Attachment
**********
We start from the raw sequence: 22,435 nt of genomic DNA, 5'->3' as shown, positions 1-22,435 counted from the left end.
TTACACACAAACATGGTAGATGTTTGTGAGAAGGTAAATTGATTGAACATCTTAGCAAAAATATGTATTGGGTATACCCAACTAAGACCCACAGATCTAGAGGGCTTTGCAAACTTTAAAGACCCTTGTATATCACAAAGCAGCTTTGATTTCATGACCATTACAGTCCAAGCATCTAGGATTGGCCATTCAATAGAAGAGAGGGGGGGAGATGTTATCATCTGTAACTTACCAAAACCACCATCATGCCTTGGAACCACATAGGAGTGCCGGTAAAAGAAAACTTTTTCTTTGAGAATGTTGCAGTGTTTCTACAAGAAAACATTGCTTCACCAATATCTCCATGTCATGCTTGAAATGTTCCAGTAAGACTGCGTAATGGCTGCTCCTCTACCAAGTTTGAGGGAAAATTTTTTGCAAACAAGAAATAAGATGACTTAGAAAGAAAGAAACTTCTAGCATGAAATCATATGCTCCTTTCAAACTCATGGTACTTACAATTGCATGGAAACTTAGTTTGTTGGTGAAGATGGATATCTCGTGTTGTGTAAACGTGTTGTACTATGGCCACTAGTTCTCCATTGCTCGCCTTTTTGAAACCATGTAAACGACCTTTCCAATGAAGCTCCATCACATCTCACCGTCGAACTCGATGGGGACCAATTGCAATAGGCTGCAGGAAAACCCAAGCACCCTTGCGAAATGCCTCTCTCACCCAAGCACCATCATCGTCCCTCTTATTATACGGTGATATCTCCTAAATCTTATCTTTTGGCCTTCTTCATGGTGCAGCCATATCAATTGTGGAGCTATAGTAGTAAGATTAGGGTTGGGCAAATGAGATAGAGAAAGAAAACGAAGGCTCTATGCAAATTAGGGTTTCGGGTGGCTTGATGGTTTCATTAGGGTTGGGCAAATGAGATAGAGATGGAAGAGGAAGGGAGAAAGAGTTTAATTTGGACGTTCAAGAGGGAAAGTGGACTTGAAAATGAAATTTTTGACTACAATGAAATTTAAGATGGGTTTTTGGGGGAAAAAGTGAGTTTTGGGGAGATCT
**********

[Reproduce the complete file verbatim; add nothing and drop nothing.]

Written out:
We start from the raw sequence: 22,435 nt of genomic DNA, 5'->3' as shown, positions 1-22,435 counted from the left end.
TTACACACAAACATGGTAGATGTTTGTGAGAAGGTAAATTGATTGAACATCTTAGCAAAAATATGTATTGGGTATACCCAACTAAGACCCACAGATCTAGAGGGCTTTGCAAACTTTAAAGACCCTTGTATATCACAAAGCAGCTTTGATTTCATGACCATTACAGTCCAAGCATCTAGGATTGGCCATTCAATAGAAGAGAGGGGGGGAGATGTTATCATCTGTAACTTACCAAAACCACCATCATGCCTTGGAACCACATAGGAGTGCCGGTAAAAGAAAACTTTTTCTTTGAGAATGTTGCAGTGTTTCTACAAGAAAACATTGCTTCACCAATATCTCCATGTCATGCTTGAAATGTTCCAGTAAGACTGCGTAATGGCTGCTCCTCTACCAAGTTTGAGGGAAAATTTTTTGCAAACAAGAAATAAGATGACTTAGAAAGAAAGAAACTTCTAGCATGAAATCATATGCTCCTTTCAAACTCATGGTACTTACAATTGCATGGAAACTTAGTTTGTTGGTGAAGATGGATATCTCGTGTTGTGTAAACGTGTTGTACTATGGCCACTAGTTCTCCATTGCTCGCCTTTTTGAAACCATGTAAACGACCTTTCCAATGAAGCTCCATCACATCTCACCGTCGAACTCGATGGGGACCAATTGCAATAGGCTGCAGGAAAACCCAAGCACCCTTGCGAAATGCCTCTCTCACCCAAGCACCATCATCGTCCCTCTTATTATACGGTGATATCTCCTAAATCTTATCTTTTGGCCTTCTTCATGGTGCAGCCATATCAATTGTGGAGCTATAGTAGTAAGATTAGGGTTGGGCAAATGAGATAGAGAAAGAAAACGAAGGCTCTATGCAAATTAGGGTTTCGGGTGGCTTGATGGTTTCATTAGGGTTGGGCAAATGAGATAGAGATGGAAGAGGAAGGGAGAAAGAGTTTAATTTGGACGTTCAAGAGGGAAAGTGGACTTGAAAATGAAATTTTTGACTACAATGAAATTTAAGATGGGTTTTTGGGGGAAAAAGTGAGTTTTGGGGAGATCT